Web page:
In this study, we identified two putative NLSs at the N-terminal region of TWIST and found that these NLSs mediate the expression of TWIST in the nucleus. An evolutionary alignment of Twist proteins amino acid sequences encoded from different species showed five different highly conserved regions NLS1, NLS2, NSEEE at N-terminal, WR at C-terminal and bHLH DNA binding domain. The HLH region is necessary and sufficient for protein dimerization . Besides having two putative nuclear localization signals, the N-terminal of M-Twist which is an analogue of H-TWIST can also bind to p300/pCAF and decrease its histone acetyl-transferase activity . Moreover, the C-terminus of Twist possesses a WR domain which is a RunX2-binding "Twist Box" and inhibit the RunX2 function during skeletal development .
Nuclear localization signals in TWIST
The regulation of protein transport into the nucleus of a eukaryotic cell is mediated by specific nuclear localization signals (NLSs) recognized by protein import receptors . The NLS sequence consists of a cluster of basic residues, either monopartite or bipartite [27, 28]. This sequence is subsequently recognized by the heterodimeric import receptor complex comprising importin α and importin β . Importin α is an adapter protein that consists of a small N-terminal β-binding domain. Importin β does not directly interact with the NLS cargo but acts to direct importin α to the nuclear pore . The nucleocytoplasmic trafficking of large molecules is normally mediated by classical NLSs  and necessary for normal physiology and cellular trafficking. It might be that additional NLS sites exist in other domains of the proteins. Here, we show that N-terminal of H-TWIST contain 2 NLS motifs which are required for nuclear transport of this protein.
We mutated both of the predicted NLS lysine residues to determine their potential role in the importation of TWIST protein. The NLS1 mutant constructs were observed in the cytoplasm indicating that TWISTNLS1 is a functional NLS, which governs the nuclear import of TWIST. Previously, similar results were made for murine Dermo-1, a bHLH protein encoded by the TWIST2 gene, in which engineered replacement of the equivalent NLS (also containing the RKRR sequence) by four alanine residues impaired nuclear import . It is of particular interest that a novel mutation in the NLS1 of TWIST protein reported in SCS patients at C115G, resulting in an Arg39Gly mutation was not restricted to the nucleus, but found expressed in both nucleus and cytoplasm in COS-7 cells . These results are entirely consistent with our findings here, identifying this region as a core NLS motif.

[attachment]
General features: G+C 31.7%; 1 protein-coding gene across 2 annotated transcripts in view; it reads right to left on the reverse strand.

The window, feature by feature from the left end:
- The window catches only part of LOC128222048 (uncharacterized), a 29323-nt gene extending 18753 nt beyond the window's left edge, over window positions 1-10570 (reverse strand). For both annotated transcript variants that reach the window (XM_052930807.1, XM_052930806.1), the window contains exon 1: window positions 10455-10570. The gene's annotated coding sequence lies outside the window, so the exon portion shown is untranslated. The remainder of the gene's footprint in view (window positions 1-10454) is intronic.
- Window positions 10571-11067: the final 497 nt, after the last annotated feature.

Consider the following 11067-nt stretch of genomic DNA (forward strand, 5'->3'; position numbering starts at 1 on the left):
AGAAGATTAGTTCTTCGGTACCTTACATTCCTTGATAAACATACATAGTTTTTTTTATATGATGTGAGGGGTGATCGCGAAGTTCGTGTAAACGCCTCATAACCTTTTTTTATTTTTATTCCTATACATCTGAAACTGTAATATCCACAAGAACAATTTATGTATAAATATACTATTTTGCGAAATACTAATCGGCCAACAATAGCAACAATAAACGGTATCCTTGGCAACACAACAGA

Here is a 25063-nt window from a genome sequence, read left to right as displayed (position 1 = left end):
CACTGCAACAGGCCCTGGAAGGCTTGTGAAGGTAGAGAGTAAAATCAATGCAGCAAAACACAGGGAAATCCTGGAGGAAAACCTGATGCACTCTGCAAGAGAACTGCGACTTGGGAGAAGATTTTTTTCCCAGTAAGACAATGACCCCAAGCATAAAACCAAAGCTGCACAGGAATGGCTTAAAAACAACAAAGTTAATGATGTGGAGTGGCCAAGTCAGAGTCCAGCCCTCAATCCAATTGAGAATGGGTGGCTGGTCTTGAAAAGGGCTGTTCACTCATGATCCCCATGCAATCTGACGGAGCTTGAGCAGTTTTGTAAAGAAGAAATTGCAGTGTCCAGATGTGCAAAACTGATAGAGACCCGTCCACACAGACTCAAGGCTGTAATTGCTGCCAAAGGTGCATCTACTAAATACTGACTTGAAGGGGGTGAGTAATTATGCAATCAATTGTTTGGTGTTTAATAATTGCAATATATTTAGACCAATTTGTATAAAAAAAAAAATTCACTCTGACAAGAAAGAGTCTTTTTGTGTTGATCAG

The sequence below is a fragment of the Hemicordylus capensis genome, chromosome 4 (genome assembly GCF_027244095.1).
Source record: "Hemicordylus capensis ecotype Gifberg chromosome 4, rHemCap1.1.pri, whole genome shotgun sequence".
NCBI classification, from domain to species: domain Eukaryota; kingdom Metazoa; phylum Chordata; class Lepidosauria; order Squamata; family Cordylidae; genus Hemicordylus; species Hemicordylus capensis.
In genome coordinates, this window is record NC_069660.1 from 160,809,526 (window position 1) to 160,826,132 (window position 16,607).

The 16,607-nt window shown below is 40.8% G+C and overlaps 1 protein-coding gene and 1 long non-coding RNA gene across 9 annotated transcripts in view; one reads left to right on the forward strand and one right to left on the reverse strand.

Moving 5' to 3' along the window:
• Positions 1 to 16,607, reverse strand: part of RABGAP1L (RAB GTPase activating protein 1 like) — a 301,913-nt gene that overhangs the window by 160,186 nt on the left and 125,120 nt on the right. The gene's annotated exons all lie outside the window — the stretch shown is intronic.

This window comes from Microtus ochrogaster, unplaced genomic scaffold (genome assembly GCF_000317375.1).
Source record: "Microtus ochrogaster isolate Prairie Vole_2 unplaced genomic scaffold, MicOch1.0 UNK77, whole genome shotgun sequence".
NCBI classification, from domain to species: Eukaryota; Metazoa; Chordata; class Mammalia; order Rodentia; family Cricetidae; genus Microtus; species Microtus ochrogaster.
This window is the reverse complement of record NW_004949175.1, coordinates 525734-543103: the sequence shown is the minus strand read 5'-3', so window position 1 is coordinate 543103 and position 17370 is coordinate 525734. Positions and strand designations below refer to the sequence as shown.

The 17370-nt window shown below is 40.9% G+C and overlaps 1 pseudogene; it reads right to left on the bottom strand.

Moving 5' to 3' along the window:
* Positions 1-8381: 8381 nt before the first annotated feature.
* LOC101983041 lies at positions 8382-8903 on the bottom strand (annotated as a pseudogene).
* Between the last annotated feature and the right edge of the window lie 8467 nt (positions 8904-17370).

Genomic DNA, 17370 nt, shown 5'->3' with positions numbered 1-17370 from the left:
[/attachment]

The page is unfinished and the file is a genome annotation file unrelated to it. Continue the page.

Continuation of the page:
We also examined the functional role of NLS2 by mutagenesis and found that NLS2 likewise NLS1, also played an essential role in the nuclear import of TWIST protein. Although in this study we focused on the lysine residues within the NLS1 and 2 motifs, it is also possible that other residues within these domains may also contribute to nuclear localization. From our findings, it is concluded that sequences at the 38, 73, and 77 amino acid positions within the NLS domains are critical residues. In contrast, the 76 amino acid does not appear to be critical for nuclear import.
Heterodimerization of TCF-4 with TWIST and co-localization in the mammalian cells
H-TWIST belongs to a class of bHLH protein known to form stable heterodimers with members of class a bHLH transcription factors [2, 32]. Interestingly, Twist and MyoD interactions may prevent the specific activation of target genes for osteogenic differentiation, which has been proposed to result in the molecular pathogenesis of the Saethre-Chotzen syndrome . E12 also known as TCF-3, a bHLH protein, has been reported to interact with H-TWIST and this heterodimerization could compensate the nucleus localization of TWIST having mutations in bHLH motif in a co-transfected Cos7 cells . We utilized a similar approach in the case of mutated TWIST-NLSs to confirm the expected nuclear location of the wild-type TWIST protein and the TWIST-NLS mutants with E12 and reported that E12 interaction with TWIST compensates the non-functional NLSs.